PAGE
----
Well, perhaps not so thin. Procter and Gamble has turned Febreze into a $1billion a year brand, no small feat if we consider that we are talking about, well, air fresheners. But what Febreze has developed is a product for (almost) every situation, increasing not only the number of users but the number of opportunities for use by each individual.
I have to confess I did not watch the Oscars last Sunday, but I have read that Sandra Bullock won an Oscar for best actress for her work in “The Blind Side”. I bet managers at Toyota wish they could be spending their time watching the Oscars and movies, instead of worrying about runaway Priuses, stuck accelerator pedals and floormats. But the parallel between Toyota and Sandra Bullock goes deeper than that. Surprised? Let me explain. Last Saturday, the night before the scars, Sandra Bullock was awarded a Razzie Award for worst actress for her acting in “All About Steve”. Best and worst? Yes, Sandra Bullock is a great actress but she can deliver really bad performances. Just like Toyota. Some consumers (and analysts) used to worship the brand, just like many consumers (and analysts) demonize it now. In every company there are periods when products and services do not meet expectations, but most important is what they do about it over the long run. Do they learn from those mistakes to become an even better, more competitive, more open organization? Do they bury their head in the sand and hope for the bad times to pass or do they face their problems head on and take advantage of them to steal a march on their competitors? Sandra Bullock seems to understand that. Does Toyota?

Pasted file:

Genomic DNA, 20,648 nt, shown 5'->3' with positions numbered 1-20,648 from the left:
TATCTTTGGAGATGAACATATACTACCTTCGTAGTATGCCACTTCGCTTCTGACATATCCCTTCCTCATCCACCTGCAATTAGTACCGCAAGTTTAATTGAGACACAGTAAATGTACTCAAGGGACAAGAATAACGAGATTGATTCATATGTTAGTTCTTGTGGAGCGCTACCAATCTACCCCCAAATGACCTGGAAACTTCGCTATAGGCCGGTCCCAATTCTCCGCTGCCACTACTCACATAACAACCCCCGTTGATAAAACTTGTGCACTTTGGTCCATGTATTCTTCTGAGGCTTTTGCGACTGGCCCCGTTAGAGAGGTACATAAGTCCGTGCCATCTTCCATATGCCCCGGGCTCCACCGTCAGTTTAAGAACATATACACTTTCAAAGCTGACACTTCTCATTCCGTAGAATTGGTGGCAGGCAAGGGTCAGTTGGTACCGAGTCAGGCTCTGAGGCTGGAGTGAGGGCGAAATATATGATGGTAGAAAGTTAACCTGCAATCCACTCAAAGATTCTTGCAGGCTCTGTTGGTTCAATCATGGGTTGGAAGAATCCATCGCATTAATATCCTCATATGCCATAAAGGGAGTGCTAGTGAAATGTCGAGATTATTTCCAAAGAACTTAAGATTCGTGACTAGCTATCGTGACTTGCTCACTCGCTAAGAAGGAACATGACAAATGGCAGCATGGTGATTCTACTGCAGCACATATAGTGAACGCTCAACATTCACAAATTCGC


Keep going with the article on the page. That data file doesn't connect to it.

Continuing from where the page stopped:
And for the sake of disclosure, at the time of writing this posting I do own Toyota stock (but not a Toyota car)
Portugal, Ireland, Italy, Greece, Spain. PIIGS. Not the nicest of acronyms, but it does not reflect something nice. These are the countries within the European Union and the Euro Zone with the weakest public finances. Risk default spreads for these countries’ debt has shot up lately, reflecting the perception in the markets that the situation of their public finances, with double digit budget decificts, is unsustainable. This perception is a bit of a puzzle. Budget decicits are also well into the double digits in other countries, notably the US and the UK. And accumulated goverment debt is still within reasonable levels, with the exception of Italy. So what is the difference? I do not know. And that is the key. We do not know that the numbers reflect the reality of their finances. We do know that at least in Italy they do not and in Greece they do not come even close. With the possible exception of Ireland, none of them has a government able and willing to reign in their budgetary excesses or unleash the productivity potential of their economies. And the European Eunion (and the European Central Bank) could not and (should not) come to their rescue, although in case of trouble they willprobably try, making the situation even worse. In any case, what do I know?